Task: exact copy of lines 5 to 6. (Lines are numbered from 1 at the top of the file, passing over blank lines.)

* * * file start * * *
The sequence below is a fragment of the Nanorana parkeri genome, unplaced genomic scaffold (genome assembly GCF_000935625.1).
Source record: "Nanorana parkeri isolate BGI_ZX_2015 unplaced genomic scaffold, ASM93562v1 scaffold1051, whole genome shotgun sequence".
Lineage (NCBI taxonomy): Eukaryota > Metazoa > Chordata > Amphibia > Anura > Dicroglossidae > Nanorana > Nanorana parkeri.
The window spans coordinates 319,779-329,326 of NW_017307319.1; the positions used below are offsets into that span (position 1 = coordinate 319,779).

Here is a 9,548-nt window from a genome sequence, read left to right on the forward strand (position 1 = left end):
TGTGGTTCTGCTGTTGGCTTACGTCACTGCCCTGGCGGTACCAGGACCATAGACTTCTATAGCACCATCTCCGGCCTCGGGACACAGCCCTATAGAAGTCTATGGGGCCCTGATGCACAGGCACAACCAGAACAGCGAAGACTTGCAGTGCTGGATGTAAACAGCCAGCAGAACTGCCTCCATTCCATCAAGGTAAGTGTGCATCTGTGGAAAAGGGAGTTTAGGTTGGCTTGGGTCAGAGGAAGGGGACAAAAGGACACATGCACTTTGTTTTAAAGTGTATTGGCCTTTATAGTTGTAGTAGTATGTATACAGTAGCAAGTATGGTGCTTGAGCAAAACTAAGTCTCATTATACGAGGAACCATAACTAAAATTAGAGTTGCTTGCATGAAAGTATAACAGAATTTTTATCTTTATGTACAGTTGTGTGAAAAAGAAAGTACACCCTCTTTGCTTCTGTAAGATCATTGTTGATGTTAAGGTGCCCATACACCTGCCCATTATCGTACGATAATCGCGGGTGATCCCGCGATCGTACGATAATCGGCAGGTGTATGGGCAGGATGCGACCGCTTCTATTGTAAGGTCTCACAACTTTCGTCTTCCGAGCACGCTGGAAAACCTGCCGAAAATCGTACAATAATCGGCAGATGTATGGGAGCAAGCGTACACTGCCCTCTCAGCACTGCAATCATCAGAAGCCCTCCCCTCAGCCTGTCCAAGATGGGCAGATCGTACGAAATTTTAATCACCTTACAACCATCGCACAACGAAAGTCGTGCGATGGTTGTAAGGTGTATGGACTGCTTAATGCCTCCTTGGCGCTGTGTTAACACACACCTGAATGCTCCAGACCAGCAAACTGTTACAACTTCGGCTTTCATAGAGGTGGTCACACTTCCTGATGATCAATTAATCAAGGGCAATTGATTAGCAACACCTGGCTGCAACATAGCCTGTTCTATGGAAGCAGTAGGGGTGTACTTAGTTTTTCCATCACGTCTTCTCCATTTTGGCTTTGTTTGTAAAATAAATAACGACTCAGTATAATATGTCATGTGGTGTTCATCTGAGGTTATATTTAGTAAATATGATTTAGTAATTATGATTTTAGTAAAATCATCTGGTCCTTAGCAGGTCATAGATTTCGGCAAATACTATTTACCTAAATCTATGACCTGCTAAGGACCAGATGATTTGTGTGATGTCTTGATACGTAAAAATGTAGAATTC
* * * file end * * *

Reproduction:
Here is a 9,548-nt window from a genome sequence, read left to right on the forward strand (position 1 = left end):
TGTGGTTCTGCTGTTGGCTTACGTCACTGCCCTGGCGGTACCAGGACCATAGACTTCTATAGCACCATCTCCGGCCTCGGGACACAGCCCTATAGAAGTCTATGGGGCCCTGATGCACAGGCACAACCAGAACAGCGAAGACTTGCAGTGCTGGATGTAAACAGCCAGCAGAACTGCCTCCATTCCATCAAGGTAAGTGTGCATCTGTGGAAAAGGGAGTTTAGGTTGGCTTGGGTCAGAGGAAGGGGACAAAAGGACACATGCACTTTGTTTTAAAGTGTATTGGCCTTTATAGTTGTAGTAGTATGTATACAGTAGCAAGTATGGTGCTTGAGCAAAACTAAGTCTCATTATACGAGGAACCATAACTAAAATTAGAGTTGCTTGCATGAAAGTATAACAGAATTTTTATCTTTATGTACAGTTGTGTGAAAAAGAAAGTACACCCTCTTTGCTTCTGTAAGATCATTGTTGATGTTAAGGTGCCCATACACCTGCCCATTATCGTACGATAATCGCGGGTGATCCCGCGATCGTACGATAATCGGCAGGTGTATGGGCAGGATGCGACCGCTTCTATTGTAAGGTCTCACAACTTTCGTCTTCCGAGCACGCTGGAAAACCTGCCGAAAATCGTACAATAATCGGCAGATGTATGGGAGCAAGCGTACACTGCCCTCTCAGCACTGCAATCATCAGAAGCCCTCCCCTCAGCCTGTCCAAGATGGGCAGATCGTACGAAATTTTAATCACCTTACAACCATCGCACAACGAAAGTCGTGCGATGGTTGTAAGGTGTATGGACTGCTTAATGCCTCCTTGGCGCTGTGTTAACACACACCTGAATGCTCCAGACCAGCAAACTGTTACAACTTCGGCTTTCATAGAGGTGGTCACACTTCCTGATGATCAATTAATCAAGGGCAATTGATTAGCAACACCTGGCTGCAACATAGCCTGTTCTATGGAAGCAGTAGGGGTGTACTTAGTTTTTCCATCACGTCTTCTCCATTTTGGCTTTGTTTGTAAAATAAATAACGACTCAGTATAATATGTCATGTGGTGTTCATCTGAGGTTATATTTAGTAAATATGATTTAGTAATTATGATTTTAGTAAAATCATCTGGTCCTTAGCAGGTCATAGATTTCGGCAAATACTATTTACCTAAATCTATGACCTGCTAAGGACCAGATGATTTGTGTGATGTCTTGATACGTAAAAATGTAGAATTC